Michael versus the Goliaths

“It’s a new form of civil wrong we’re proposing, which would recognise there is a legal duty to stop contributing to the climate crisis, and the Supreme Court has agreed that we have the right to argue for that.” — Michael Smith.
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Why give breath to the coalition?

“The absolute boldness with which this government has shown their distaste for Tiriti justice is unmatched. And even when they stand, axe in hand … we still give them the mic and say ‘take it away’.” — Eru Kapa-Kingi.
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In the sacrifice zone

“We’re in a place where it’s hard for many of us to see a life without the US hovering overhead. Our sense of dependency has become so ingrained that we’re weighing promises of economic benefits . . . against significant damage to our islands.” — Sheila Babauta from the Mariana Islands.
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Clive Aspin: The epidemics still raging

“We’ve got the pandemic of HIV, we’ve got a pandemic of Covid, and, in my eyes, we also have a pandemic in relation to suicide. There are commonalities right across those three areas that disproportionately affect Māori.” — Associate Professor Clive Aspin.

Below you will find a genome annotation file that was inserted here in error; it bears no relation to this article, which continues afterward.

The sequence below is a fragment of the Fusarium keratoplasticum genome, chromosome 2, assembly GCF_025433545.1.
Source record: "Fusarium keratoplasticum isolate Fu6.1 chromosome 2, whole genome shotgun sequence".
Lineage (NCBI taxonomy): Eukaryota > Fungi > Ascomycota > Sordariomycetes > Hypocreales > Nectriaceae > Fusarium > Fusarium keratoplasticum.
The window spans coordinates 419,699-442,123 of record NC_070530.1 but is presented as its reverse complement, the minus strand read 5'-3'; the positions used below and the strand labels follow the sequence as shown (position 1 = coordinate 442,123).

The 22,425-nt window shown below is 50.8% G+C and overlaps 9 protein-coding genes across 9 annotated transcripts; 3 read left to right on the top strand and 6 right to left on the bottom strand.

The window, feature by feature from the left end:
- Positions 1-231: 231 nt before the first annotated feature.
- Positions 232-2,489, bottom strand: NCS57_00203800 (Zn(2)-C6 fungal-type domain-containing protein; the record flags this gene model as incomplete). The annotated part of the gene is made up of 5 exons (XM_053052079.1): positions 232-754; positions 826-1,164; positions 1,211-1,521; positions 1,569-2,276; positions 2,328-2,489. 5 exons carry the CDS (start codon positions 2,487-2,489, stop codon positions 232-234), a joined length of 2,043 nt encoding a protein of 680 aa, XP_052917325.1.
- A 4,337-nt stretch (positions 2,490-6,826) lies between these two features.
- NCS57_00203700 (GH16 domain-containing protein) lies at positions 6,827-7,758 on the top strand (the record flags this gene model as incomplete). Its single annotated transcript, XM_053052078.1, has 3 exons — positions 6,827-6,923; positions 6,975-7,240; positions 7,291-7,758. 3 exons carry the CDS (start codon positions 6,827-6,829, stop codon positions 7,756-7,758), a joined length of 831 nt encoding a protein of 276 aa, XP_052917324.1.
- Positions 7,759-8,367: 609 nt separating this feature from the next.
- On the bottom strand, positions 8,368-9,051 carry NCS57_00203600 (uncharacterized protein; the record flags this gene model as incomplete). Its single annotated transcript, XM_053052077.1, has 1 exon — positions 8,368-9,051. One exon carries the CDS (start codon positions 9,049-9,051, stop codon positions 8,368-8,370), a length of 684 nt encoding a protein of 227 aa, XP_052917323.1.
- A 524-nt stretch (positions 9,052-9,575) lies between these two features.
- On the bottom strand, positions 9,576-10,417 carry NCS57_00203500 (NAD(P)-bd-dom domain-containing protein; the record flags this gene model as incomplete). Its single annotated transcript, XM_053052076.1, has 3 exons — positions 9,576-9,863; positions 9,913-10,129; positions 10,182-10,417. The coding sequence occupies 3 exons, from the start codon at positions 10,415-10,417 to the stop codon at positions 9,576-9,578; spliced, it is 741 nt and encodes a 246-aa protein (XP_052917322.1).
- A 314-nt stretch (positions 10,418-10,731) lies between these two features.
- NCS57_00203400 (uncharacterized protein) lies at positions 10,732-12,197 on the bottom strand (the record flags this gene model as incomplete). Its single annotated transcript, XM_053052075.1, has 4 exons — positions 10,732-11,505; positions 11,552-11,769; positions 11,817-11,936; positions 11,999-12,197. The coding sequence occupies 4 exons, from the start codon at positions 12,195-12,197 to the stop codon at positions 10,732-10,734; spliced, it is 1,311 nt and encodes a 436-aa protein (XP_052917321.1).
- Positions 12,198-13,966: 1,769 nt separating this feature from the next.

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Whispers from the whenua

“The whenua knows our pain. Generations of loss, hurt and violence stain the soil. Broken promises and lost dreams lie scattered across the land like discarded weapons on a battlefield.” — Aroha Gilling.
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Moana Jackson: Portrait of a Quiet Revolutionary

“To be honest, it’s been hard to revisit this documentary. To look at his face, hear him speak, watch him laugh. To understand that he is no longer with us.” — Moana Maniapoto on the making of ‘Moana Jackson: Portrait of a Quiet Revolutionary’, made with the support of NZ On Air.
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We can’t carry it alone, but we can carry it together